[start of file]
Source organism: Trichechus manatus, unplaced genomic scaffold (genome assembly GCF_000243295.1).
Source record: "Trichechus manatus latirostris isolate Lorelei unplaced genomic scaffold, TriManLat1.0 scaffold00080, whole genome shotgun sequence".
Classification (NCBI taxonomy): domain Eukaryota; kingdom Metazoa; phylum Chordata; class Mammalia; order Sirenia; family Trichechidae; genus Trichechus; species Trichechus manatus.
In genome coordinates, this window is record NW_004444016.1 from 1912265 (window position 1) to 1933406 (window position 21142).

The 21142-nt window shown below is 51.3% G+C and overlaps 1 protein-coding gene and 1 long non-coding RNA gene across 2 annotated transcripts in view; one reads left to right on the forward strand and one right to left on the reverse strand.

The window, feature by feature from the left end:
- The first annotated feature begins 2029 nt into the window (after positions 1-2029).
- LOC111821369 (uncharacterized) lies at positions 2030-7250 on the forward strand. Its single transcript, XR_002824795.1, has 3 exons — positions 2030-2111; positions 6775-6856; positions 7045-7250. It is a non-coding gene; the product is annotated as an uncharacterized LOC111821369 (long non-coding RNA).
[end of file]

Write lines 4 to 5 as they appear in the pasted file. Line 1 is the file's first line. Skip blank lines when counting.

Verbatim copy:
In genome coordinates, this window is record NW_004444016.1 from 1912265 (window position 1) to 1933406 (window position 21142).

The 21142-nt window shown below is 51.3% G+C and overlaps 1 protein-coding gene and 1 long non-coding RNA gene across 2 annotated transcripts in view; one reads left to right on the forward strand and one right to left on the reverse strand.